To us it seems so bizarre, yet it was one of the most humane practices of the day. The law was set up to protect the widow by requiring marriage to a brother. Women lived longer than men just like today’s life expectancies. Back to our Sadducees.

A woman’s husband dies and so the next eldest brother marries her. He dies and the line is repeated over and over seven times. “In the resurrection whose wife will she be?” is the question that they pose to Jesus. In case you are wondering, in Jesus day they also practiced polygamy and so the concern is not whose husband but whose wife? That seems crazy, but the really crazy thing is that Sadducees according to Luke do not even believe in the resurrection. This is nothing but a trap. Now according to the gospel of Mark 12:24 “Jesus said to them, ‘Is not this the reason you are wrong, that you know neither the scriptures nor the power of God?’”

The gospel writer Luke uses a softer tone and seems to really want to draw the Sadducees in. Jesus talks about those who are in the age of the resurrection are nether married or given in marriage. He refers to them instead as angels, children of God and children of the resurrection. Then he tries to explain it in their way of understanding by referring to the story of Moses and the burning Bush. When Moses asks who is speaking to him on the side of the mountain out of the burning bush God says, I am the God of Abraham, the God of Isaac and the God of Jacob. These three guys are referred to in present tense, not past tense. In other words, they are living in the resurrected life or what we like to call heaven.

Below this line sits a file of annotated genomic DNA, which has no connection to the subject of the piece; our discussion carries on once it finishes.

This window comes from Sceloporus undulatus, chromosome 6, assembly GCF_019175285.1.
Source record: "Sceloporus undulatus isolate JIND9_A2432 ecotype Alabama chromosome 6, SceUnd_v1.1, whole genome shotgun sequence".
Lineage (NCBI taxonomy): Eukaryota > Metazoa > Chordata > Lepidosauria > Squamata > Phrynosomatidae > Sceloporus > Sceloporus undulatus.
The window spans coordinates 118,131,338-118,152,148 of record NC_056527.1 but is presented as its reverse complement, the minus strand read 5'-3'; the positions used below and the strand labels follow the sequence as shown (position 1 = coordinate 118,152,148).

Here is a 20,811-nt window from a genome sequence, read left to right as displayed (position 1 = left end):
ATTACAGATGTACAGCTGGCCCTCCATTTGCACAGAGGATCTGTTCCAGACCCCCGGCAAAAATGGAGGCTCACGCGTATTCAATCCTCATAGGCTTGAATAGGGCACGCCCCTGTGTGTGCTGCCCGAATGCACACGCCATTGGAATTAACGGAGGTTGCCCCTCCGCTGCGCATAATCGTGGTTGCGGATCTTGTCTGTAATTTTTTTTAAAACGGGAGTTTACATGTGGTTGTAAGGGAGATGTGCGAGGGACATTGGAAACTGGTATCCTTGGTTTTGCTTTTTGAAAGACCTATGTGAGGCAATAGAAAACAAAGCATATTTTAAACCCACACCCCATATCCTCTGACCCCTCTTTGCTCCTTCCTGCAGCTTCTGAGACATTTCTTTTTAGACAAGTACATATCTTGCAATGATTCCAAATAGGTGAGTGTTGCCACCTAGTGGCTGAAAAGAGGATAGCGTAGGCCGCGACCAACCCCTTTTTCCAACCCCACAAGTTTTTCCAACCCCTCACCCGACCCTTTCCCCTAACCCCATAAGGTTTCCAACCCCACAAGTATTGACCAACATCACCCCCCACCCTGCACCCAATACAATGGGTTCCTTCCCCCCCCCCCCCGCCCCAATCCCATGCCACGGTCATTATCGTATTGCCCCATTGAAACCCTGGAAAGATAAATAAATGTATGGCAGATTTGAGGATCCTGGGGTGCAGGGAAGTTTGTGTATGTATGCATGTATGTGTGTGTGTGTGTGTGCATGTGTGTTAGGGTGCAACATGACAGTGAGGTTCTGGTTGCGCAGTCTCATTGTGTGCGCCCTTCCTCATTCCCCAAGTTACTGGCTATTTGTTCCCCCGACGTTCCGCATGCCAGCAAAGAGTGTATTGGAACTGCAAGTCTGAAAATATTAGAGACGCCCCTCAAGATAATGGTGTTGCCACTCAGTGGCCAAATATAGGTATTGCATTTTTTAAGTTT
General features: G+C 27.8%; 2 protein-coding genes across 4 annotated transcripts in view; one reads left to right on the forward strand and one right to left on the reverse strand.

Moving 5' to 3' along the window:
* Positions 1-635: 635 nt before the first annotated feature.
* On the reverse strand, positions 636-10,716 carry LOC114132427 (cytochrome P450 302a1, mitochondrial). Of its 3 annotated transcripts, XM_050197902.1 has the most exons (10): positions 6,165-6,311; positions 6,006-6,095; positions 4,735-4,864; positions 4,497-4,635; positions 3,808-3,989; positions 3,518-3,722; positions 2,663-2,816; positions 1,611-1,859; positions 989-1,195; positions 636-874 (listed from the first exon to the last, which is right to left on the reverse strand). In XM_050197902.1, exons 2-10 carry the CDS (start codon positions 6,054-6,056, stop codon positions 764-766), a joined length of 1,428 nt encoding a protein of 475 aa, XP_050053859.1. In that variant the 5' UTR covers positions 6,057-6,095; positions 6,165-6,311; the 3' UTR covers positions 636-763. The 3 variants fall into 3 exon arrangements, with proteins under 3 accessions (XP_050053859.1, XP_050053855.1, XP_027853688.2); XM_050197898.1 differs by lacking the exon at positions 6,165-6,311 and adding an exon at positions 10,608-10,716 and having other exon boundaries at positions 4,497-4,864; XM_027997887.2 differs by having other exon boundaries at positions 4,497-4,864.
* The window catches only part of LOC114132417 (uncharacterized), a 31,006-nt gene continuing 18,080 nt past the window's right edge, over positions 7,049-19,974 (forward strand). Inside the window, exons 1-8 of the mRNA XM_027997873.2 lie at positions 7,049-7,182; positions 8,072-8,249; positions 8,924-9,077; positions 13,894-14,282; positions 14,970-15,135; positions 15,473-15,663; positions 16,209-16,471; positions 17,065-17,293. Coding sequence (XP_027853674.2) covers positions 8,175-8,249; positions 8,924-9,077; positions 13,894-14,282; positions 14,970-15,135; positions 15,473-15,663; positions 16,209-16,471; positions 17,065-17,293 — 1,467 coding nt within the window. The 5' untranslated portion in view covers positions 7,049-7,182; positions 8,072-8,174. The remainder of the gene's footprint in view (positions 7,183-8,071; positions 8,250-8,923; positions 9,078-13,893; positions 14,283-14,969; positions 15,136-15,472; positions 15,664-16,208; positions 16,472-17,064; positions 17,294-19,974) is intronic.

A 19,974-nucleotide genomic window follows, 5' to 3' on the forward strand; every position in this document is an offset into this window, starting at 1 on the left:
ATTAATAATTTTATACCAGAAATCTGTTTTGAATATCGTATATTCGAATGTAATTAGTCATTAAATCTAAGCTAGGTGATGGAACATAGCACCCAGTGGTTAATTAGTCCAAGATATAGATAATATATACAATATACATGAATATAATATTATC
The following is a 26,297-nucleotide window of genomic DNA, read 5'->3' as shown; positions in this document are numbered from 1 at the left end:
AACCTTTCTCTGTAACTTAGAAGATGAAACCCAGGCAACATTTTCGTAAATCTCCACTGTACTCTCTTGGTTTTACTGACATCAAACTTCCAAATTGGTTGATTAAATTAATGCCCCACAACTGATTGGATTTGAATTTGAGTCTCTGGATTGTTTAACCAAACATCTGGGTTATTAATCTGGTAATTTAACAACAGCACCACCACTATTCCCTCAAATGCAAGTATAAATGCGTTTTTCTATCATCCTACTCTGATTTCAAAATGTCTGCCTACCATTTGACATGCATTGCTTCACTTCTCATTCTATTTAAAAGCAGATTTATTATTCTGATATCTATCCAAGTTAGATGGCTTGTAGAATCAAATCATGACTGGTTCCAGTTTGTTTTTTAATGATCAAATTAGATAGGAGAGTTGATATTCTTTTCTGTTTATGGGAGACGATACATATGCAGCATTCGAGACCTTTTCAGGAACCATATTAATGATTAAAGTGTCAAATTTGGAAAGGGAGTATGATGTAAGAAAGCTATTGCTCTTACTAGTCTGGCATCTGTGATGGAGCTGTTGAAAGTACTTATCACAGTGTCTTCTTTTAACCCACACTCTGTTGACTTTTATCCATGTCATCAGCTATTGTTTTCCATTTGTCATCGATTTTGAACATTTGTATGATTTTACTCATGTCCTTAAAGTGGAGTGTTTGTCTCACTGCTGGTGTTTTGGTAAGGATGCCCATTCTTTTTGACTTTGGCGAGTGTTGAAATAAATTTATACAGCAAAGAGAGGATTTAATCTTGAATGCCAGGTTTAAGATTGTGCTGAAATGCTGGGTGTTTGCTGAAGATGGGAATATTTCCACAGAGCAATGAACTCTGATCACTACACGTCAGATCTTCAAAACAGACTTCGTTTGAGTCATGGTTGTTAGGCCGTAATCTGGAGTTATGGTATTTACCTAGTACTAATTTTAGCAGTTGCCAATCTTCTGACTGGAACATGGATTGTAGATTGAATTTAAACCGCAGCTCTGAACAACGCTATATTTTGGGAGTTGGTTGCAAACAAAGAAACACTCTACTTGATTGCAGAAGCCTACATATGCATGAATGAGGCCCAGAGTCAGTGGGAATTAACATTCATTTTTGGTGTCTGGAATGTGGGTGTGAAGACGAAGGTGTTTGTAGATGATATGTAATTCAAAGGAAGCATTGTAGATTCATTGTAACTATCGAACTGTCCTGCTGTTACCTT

What do angels and children of God and children of the resurrection look like? We know that the Sadducees left and never questioned Jesus again. We do not know if they were angry or astounded? Did they know exactly who Jesus was talking about and we have lost that over the years? Or was the answer so ambiguous that they left perplexed like maybe we are today.

The resurrection takes us out of this realm and into a place that only our imaginations can be, and that is not very settling. Paul says in 1 Corinthians 15:51-52 “Listen, I will tell you a mystery! We will not all die, but we will all be changed, in a moment, in the twinkling of an eye, at the last trumpet. For the trumpet will sound, and the dead will be raised imperishable, and we will be changed.” That takes some imagination to think that we might be changed in the blinking of an eye as the trumpet sounds. It leads us to the passage from the NT today.

The passage from 2 Thessalonians is a response to his first letter. Somehow people interpreted his first letter that the Second Coming has already occurred in some remote place and when Jesus showed up, he would take them all with him. So they quit their jobs and sold their homes and property and just hung out waiting for the Messiah to come…


Finite rules or divine rules?

Resurrection seems impossible in a dying world

Believers gateway to hope

Do we dare speak of the resurrection or the kingdom by addressing social woes like a lack of justice or inequality?

What is the lens in which we name God’s intervening work in today’s world affairs?

Eternal life is more, much more than an extension of our present life. If we know that our redeemer lives, that’s good news. We have the hope that whenever we get angry or hurt, sick or grieved, feel empty or powerless there is more. More than we can ever imagine in the best of times. More love to fill our hearts. More beauty to explore. “For we will be like angels, children of God, children of the resurrection.” We are children of the living God! Amen.